King & Country, unlike many of those other films, spurns an urgent, innately hysterical note, but is instead a resolutely sober, low-key chamber piece. Most immediately striking is Losey’s unflinching evocation of the physical environs of the trenches of the Passchendaele campaign, utilising real-life photographs of the devastated landscape and rotting corpses to flesh out the otherwise tight focus on a particular army company over the course of 24 hours. It’s a world of wet, rot, rats, and constant cannon fire in the distance: dead horses and dead men riddled with vermin lie around barely noticed. Young Private Hamp (Tom Courtenay, British cinema’s anointed victim-hero before John Hurt supplanted him) has been apprehended by a patrol close to Calais after having strolled out of the lines wearing his battle kit in an apparent attempt to walk home. Capt. Hargreaves (Dirk Bogarde) is his assigned defence in the court martial, so hastily arranged the company’s Colonel (Peter Copley), the convening officer, also has to serve as the president of the court.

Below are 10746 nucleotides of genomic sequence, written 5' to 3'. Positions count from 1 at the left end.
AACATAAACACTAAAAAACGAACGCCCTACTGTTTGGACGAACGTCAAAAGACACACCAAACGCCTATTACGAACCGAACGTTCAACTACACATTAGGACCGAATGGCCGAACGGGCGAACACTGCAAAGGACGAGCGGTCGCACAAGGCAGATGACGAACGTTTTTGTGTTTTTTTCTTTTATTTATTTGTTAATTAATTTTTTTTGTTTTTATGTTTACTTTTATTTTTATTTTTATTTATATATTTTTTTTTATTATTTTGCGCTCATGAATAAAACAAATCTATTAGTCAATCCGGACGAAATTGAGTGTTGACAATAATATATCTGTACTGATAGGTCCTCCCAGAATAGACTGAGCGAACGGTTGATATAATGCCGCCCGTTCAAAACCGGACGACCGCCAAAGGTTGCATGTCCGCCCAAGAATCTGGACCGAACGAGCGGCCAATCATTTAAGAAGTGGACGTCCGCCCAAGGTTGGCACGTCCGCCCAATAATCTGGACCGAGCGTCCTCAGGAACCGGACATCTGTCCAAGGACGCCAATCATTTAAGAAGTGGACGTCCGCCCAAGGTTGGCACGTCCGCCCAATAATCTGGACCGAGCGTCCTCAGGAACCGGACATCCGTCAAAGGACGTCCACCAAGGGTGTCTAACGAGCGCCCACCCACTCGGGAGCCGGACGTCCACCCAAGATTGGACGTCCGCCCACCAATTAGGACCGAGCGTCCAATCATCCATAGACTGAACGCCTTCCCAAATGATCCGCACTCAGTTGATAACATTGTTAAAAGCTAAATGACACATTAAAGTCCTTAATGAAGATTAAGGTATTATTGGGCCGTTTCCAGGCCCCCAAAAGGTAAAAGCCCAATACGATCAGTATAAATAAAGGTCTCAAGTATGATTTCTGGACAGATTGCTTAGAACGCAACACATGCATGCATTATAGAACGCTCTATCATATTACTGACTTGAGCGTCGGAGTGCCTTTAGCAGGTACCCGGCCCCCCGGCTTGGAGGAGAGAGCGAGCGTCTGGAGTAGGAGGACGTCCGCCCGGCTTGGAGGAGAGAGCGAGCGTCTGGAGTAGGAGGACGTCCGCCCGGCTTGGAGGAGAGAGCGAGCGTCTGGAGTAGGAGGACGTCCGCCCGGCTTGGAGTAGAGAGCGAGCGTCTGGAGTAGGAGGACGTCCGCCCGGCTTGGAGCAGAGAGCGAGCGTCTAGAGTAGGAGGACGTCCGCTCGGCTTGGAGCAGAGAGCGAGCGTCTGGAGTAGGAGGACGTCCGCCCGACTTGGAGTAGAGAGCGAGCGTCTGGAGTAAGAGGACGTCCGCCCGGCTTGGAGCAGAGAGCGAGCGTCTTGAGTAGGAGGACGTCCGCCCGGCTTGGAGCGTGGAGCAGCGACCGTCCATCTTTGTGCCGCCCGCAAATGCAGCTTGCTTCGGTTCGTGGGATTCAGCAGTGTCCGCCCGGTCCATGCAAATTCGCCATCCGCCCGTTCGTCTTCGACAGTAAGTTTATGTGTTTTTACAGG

Hargreaves, a conscientious but firmly upper-class type, is initially wary of his task and dismissive of his prospective client. When he listens to Hamp’s story and absorbs his demeanour, and in spite of his misgivings, Hargreaves believes the young man guileless. Hamp is the only survivor of his entire original unit, recently received a Dear John letter from his wife, and seems to have experienced a spell of dissociation before which he was an effective soldier without a blemish on his character. In the trial proceedings held in a ramshackle dugout, Hargreaves attempts to make a case for Hamp’s suffering from incipient shell shock brought about when a mate was blown up next to him and when he himself almost drowned in a shell crater. Hargreaves takes on the blustering, contemptuous, but anxious unit doctor, Capt. O’Sullivan (Leo McKern), who holds firm to his opinion the Hamp was only suffering cold feet, and examines Hamp’s sympathetic immediate superior, Lt. Webb (Barry Foster). Meanwhile, Hamp’s unit buddies enact a mockery of the proceedings when one of them, Pvt. Sparrow (Jeremy Spencer), is bitten by a rat, prompting him and his fellows to go out, catch any old rat, and put it on trial. Hargreaves can’t mount an entirely effective defence, and the court decides to declare Hamp guilty with a recommendation for clemency. The recommendation is, however, rejected by HQ, and Hamp is sentenced to die in the morning.